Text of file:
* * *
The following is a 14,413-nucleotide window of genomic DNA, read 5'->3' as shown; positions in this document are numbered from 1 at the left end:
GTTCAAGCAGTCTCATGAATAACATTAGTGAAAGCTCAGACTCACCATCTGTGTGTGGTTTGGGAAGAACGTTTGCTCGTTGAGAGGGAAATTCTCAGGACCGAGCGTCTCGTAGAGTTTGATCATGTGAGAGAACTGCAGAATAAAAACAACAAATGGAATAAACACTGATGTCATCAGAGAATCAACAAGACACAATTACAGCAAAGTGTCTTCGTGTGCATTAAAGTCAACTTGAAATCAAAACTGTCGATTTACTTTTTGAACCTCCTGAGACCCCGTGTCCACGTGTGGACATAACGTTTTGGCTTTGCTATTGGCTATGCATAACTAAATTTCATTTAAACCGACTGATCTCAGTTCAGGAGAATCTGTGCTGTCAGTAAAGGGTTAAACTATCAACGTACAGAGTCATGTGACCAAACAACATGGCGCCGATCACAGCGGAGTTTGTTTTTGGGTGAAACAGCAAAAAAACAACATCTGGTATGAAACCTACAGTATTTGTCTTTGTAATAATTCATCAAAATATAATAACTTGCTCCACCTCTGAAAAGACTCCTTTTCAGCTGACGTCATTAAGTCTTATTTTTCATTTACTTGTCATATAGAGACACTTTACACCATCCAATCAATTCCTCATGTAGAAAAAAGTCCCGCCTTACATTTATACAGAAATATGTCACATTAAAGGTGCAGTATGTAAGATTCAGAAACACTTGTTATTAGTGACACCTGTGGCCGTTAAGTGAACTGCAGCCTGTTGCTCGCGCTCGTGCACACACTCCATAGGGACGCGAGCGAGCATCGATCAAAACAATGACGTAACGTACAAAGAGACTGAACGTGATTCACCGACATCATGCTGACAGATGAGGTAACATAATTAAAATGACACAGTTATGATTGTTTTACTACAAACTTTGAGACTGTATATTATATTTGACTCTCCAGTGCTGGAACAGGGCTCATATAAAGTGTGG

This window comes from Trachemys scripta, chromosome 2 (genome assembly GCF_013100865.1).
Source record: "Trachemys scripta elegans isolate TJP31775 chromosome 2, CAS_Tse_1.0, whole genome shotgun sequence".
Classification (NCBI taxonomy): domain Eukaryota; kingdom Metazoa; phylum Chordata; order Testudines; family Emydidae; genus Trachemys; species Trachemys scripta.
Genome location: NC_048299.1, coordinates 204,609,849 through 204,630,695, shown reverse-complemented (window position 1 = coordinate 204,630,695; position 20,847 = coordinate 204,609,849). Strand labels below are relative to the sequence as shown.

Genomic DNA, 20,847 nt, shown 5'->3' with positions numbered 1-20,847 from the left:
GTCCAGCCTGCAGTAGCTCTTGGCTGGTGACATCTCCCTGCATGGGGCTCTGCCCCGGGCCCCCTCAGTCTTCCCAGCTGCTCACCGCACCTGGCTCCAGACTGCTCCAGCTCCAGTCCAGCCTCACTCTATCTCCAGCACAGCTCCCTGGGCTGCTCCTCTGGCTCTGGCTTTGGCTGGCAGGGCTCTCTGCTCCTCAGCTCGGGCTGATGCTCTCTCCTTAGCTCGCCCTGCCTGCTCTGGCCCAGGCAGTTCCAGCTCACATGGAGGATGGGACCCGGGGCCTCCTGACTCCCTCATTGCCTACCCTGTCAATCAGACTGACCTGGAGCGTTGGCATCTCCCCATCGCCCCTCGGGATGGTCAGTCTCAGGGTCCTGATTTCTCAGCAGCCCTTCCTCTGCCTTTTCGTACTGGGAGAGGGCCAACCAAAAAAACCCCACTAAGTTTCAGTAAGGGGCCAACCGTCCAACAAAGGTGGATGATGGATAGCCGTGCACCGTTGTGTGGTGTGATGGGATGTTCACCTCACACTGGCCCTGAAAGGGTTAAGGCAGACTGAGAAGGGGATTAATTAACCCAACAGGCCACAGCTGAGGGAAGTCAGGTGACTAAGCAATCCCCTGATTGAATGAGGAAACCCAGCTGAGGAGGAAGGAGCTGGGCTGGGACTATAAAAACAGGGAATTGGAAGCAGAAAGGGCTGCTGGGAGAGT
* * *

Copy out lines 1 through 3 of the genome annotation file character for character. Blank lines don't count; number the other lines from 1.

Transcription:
The following is a 14,413-nucleotide window of genomic DNA, read 5'->3' as shown; positions in this document are numbered from 1 at the left end:
GTTCAAGCAGTCTCATGAATAACATTAGTGAAAGCTCAGACTCACCATCTGTGTGTGGTTTGGGAAGAACGTTTGCTCGTTGAGAGGGAAATTCTCAGGACCGAGCGTCTCGTAGAGTTTGATCATGTGAGAGAACTGCAGAATAAAAACAACAAATGGAATAAACACTGATGTCATCAGAGAATCAACAAGACACAATTACAGCAAAGTGTCTTCGTGTGCATTAAAGTCAACTTGAAATCAAAACTGTCGATTTACTTTTTGAACCTCCTGAGACCCCGTGTCCACGTGTGGACATAACGTTTTGGCTTTGCTATTGGCTATGCATAACTAAATTTCATTTAAACCGACTGATCTCAGTTCAGGAGAATCTGTGCTGTCAGTAAAGGGTTAAACTATCAACGTACAGAGTCATGTGACCAAACAACATGGCGCCGATCACAGCGGAGTTTGTTTTTGGGTGAAACAGCAAAAAAACAACATCTGGTATGAAACCTACAGTATTTGTCTTTGTAATAATTCATCAAAATATAATAACTTGCTCCACCTCTGAAAAGACTCCTTTTCAGCTGACGTCATTAAGTCTTATTTTTCATTTACTTGTCATATAGAGACACTTTACACCATCCAATCAATTCCTCATGTAGAAAAAAGTCCCGCCTTACATTTATACAGAAATATGTCACATTAAAGGTGCAGTATGTAAGATTCAGAAACACTTGTTATTAGTGACACCTGTGGCCGTTAAGTGAACTGCAGCCTGTTGCTCGCGCTCGTGCACACACTCCATAGGGACGCGAGCGAGCATCGATCAAAACAATGACGTAACGTACAAAGAGACTGAACGTGATTCACCGACATCATGCTGACAGATGAGGTAACATAATTAAAATGACACAGTTATGATTGTTTTACTACAAACTTTGAGACTGTATATTATATTTGACTCTCCAGTGCTGGAACAGGGCTCATATAAAGTGTGG

This window comes from Trachemys scripta, chromosome 2 (genome assembly GCF_013100865.1).